Washington, Sept. 9 (Reuters): US warplanes today attacked an air defence command target in a “no-fly” zone in southern Iraq in response to continuing attempts to shoot down patrolling American and British jets, the US military said.
The Pentagon said it was the 37th such strike against air defences in northern and southern no-fly zones of Iraq this year. The exchanges have increased sharply in the last month as speculation has mounted that the United States might invade Baghdad to oust Iraqi President Saddam Hussein.
The US Central Command said from its headquarters in Tampa, Florida, that the jets launched guided weapons against a command and control facility near Al Amarah, about 273 km southeast of Baghdad at 1.30 am EDT (0530 GMT).
In Baghdad, an Iraqi military spokesman said in a statement carried by the official Iraqi news agency INA that US and British jets from bases in Kuwait today bombed civilian targets in Meisan Province, where Al Amarah is located. He reported no casualties.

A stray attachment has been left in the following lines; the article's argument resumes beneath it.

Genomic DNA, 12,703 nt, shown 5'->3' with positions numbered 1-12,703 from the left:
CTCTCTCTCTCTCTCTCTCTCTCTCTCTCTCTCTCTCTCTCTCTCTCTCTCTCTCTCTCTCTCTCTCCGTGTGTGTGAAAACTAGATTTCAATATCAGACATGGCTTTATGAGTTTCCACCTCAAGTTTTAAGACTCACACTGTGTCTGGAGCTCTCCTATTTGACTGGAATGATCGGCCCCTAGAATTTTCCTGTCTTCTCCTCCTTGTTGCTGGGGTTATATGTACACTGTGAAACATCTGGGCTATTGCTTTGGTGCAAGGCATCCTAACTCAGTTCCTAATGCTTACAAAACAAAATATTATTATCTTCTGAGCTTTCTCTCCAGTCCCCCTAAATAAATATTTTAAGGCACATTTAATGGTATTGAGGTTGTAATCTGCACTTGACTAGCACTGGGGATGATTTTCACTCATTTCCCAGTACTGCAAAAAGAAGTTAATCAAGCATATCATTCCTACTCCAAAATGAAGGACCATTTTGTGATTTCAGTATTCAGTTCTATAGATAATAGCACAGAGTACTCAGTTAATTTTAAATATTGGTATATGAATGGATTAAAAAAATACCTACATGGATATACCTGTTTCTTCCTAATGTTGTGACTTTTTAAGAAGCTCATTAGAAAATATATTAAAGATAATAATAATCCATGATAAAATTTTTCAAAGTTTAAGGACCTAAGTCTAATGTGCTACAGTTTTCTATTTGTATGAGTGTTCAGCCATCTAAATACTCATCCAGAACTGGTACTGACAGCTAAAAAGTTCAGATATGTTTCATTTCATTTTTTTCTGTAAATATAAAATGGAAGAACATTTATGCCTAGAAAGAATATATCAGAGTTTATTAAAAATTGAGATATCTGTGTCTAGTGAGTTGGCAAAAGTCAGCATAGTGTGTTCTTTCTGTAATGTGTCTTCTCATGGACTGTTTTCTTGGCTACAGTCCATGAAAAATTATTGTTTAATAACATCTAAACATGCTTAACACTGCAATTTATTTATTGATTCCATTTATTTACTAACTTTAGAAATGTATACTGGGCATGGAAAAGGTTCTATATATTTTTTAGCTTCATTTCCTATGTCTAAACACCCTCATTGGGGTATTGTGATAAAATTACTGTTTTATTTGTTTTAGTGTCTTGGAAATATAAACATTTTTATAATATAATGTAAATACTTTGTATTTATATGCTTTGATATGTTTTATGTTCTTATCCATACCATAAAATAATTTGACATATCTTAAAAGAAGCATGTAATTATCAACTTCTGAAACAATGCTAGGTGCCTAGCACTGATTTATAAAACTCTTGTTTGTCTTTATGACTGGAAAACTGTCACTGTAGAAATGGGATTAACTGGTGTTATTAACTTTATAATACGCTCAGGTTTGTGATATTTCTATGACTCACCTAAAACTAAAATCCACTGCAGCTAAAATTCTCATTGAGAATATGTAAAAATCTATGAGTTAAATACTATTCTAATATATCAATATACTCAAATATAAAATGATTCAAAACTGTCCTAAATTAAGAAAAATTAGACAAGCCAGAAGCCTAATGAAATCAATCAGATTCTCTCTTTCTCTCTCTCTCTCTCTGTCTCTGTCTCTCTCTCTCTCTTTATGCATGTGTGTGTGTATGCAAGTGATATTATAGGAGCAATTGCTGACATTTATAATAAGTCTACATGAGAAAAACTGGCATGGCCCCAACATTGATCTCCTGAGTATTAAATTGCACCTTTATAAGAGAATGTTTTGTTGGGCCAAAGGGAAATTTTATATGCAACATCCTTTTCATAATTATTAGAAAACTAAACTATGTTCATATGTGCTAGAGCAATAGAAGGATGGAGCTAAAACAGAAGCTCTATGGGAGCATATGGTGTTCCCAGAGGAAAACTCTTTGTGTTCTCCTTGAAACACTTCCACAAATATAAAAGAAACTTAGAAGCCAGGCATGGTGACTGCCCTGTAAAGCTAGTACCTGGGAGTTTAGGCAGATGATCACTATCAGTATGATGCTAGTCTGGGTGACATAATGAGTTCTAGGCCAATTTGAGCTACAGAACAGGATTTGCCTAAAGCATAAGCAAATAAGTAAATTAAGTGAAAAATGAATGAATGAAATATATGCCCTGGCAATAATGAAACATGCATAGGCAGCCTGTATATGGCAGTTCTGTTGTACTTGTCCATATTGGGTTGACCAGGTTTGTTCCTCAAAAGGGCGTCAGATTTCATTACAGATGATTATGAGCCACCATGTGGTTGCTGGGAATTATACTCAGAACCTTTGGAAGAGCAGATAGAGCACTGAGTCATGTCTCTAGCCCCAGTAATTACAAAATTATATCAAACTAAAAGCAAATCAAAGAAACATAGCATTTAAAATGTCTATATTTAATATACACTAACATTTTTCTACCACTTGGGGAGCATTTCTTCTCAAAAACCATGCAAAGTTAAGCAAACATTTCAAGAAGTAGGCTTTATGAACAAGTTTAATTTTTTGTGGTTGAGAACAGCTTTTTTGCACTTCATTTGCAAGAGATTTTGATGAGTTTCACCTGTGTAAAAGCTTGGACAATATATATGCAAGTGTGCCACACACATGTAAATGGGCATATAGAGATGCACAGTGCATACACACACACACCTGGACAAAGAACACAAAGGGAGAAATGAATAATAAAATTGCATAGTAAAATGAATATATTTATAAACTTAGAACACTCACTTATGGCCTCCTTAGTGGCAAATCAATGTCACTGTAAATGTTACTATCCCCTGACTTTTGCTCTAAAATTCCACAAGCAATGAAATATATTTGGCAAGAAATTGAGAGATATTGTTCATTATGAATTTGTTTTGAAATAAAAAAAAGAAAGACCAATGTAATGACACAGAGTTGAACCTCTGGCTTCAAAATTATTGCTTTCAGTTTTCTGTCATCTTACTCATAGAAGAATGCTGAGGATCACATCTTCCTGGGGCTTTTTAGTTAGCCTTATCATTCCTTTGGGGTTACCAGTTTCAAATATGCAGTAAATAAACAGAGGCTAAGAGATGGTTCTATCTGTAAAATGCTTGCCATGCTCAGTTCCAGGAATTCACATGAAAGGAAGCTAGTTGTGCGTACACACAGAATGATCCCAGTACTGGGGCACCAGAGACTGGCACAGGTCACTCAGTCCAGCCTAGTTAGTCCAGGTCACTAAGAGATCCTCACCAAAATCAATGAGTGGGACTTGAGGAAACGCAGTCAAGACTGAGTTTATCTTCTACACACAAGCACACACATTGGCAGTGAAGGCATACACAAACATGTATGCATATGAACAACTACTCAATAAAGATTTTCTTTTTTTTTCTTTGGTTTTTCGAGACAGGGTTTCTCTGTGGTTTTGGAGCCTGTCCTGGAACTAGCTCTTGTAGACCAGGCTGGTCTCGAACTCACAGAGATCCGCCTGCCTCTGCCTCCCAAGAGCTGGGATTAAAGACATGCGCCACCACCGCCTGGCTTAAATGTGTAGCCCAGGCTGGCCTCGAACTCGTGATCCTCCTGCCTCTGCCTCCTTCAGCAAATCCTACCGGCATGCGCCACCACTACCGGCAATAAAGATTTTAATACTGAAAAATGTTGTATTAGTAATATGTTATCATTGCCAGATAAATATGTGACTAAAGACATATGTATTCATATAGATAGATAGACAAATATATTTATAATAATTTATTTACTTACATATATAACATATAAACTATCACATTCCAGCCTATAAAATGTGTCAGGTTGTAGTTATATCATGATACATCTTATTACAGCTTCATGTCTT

The spokesman also said Iraqi air defences fired at US and British warplanes patrolling the northern no-fly zone from Turkey today and that evidence indicated one of the planes might have been hit.
Pentagon officials denied that any coalition warplanes had been damaged.
The Central Command statement did not say how many planes were involved in today’s southern raid. The Pentagon last week dismissed a British newspaper report that 100 US and British warplanes had conducted a very large raid in southern Iraq in what could be a prelude to war.
But defence officials did say last Thursday’s strike against a military airfield 390 km west of Baghdad was bigger than usual, involving a dozen warplanes using 25 guided weapons.